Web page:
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22 March, 2019
 
Home  /  Life

Thanksgiving recipe: Roast Turkey With Garlic and Anchovies

Watch Melissa Clark prepare a unique Thanksgiving recipe

Source: The New York Times

Thanksgiving mornings were chaos when I was a kid, and my dad was always in the middle of it. There’d be butter splattering from the turkey basting, pans of mushrooms hissing. It was always right at the most hectic moment when he’d look up, tears in his eyes (from the onions he was chopping), and declare, “Thanksgiving is the best holiday, because it’s all about the food.”

What he was talking about was not just the meal itself, but the messy, convivial process of everyone cooking it together: the garlic mincing, vegetable trimming and pie dough rolling, all punctuated by the chatting, kvetching and endless debate over the paprika in the brussels sprouts and whether the turkey was done.

For me, the joy comes in pressing the butter into the flour with my fingers, trying to get the lightest, airiest pie crust, while my husband, Daniel, mashes butter and bourbon into the sweet potatoes, humming to the Bowie he’s put on the morning’s playlist. My daughter, Dahlia, likes to pick the leaves off herbs and nibble on marshmallows when she imagines no one is looking. As friends and family arrive, they end up in the kitchen too, wine glasses and potato peelers pressed into their hands. And just as when I was a kid, there’s the chatting, the kvetching and the endless debate about whether to put candied ginger in the pie or the ice cream — and whether the turkey is finally done.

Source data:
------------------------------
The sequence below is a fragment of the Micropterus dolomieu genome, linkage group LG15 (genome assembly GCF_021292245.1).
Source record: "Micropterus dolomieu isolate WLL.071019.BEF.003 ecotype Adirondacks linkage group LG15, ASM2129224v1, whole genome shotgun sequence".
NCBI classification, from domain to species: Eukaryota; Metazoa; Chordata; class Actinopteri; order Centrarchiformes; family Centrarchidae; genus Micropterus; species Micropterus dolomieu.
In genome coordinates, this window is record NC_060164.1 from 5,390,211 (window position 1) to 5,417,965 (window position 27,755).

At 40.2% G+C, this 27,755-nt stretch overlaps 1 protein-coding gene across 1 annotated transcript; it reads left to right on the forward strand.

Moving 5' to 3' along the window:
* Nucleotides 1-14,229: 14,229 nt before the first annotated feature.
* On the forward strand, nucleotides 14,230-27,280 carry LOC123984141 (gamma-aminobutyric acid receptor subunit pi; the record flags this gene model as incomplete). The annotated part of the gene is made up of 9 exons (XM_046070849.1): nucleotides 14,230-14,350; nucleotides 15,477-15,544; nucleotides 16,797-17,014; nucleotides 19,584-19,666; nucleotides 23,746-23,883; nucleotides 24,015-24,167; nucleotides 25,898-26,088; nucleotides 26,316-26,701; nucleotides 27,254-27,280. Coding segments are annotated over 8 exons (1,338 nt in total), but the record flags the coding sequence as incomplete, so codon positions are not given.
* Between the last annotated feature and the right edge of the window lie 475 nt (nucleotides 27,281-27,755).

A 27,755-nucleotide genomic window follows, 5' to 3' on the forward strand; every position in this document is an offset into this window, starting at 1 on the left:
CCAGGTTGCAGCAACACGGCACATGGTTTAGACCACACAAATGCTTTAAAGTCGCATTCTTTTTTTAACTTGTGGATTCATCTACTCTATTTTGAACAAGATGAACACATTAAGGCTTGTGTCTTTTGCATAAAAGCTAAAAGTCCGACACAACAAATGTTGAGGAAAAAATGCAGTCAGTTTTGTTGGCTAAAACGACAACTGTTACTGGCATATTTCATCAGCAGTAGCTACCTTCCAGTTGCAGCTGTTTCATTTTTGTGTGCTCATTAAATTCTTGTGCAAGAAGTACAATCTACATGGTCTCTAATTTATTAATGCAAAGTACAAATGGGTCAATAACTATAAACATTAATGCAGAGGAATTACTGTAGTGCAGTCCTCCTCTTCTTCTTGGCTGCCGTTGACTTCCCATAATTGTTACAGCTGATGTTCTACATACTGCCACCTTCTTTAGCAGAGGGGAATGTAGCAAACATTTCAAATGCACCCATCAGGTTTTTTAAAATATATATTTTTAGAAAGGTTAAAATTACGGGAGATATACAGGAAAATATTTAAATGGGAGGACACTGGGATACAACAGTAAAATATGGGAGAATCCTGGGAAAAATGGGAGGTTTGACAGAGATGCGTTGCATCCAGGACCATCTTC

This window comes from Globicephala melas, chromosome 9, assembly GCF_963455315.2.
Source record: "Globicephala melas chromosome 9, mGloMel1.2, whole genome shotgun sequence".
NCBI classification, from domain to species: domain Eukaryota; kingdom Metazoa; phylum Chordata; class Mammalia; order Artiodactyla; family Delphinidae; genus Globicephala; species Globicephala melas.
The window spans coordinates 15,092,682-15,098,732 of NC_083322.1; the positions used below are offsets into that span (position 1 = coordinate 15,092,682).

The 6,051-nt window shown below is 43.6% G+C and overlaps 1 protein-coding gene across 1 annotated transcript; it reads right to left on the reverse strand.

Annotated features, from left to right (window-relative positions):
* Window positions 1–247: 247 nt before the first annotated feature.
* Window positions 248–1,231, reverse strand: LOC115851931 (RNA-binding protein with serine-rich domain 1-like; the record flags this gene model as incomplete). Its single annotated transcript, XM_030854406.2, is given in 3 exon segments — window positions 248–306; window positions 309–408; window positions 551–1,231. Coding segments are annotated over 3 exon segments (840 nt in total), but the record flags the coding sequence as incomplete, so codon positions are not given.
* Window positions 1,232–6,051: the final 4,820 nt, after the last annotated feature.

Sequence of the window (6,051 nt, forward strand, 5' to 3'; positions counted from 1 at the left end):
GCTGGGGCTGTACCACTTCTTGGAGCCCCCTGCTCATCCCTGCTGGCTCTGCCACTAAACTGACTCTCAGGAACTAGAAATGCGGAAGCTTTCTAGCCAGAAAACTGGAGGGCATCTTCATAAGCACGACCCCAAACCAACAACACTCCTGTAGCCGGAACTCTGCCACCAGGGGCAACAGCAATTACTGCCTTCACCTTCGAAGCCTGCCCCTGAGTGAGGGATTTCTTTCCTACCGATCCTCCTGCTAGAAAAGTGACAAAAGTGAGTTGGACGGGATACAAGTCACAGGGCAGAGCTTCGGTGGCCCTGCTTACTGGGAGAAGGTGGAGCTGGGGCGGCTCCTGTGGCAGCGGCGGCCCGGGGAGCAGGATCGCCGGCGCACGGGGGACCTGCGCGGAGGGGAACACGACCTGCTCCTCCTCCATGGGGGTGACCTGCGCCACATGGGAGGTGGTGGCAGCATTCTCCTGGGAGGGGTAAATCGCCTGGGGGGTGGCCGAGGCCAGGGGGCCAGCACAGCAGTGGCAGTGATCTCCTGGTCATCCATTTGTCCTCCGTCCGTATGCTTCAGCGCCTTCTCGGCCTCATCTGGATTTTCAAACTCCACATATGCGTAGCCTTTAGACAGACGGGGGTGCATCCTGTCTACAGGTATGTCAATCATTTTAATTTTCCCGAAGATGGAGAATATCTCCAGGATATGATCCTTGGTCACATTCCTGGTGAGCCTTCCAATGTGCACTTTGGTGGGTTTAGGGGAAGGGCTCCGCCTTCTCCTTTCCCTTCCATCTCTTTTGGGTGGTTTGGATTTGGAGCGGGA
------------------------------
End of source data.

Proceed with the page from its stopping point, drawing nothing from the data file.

Then there’s strategizing, experimenting, tweaking. Thanksgiving is the most traditional dinner on the calendar, so I like to subvert it just a little, figuring out how to take an unchanging menu and reimagine it every time without losing its comforting essence.

I realize it may not be like this for everyone. Cooking Thanksgiving can be stressful. Expectations run high, turkeys burn, pies bubble over. But I believe that if you engineer your day so you can cook with those you love and find happiness doing it, no one will notice if the white meat’s a little dry. (That’s what gravy is for.)

My dad passed away last year, a few weeks before Thanksgiving, so we skipped the big feast, sharing bagels and lox instead. It was too soon to do it without him. This year we’re finding our rhythm again, and I’ll host at my place for the first time. I’ll be making the dishes you see here, the food we love. There’ll be far too much of it, but that’s O.K. Thanksgiving, of course, is all about the food. [Melissa Clark, New York Times]

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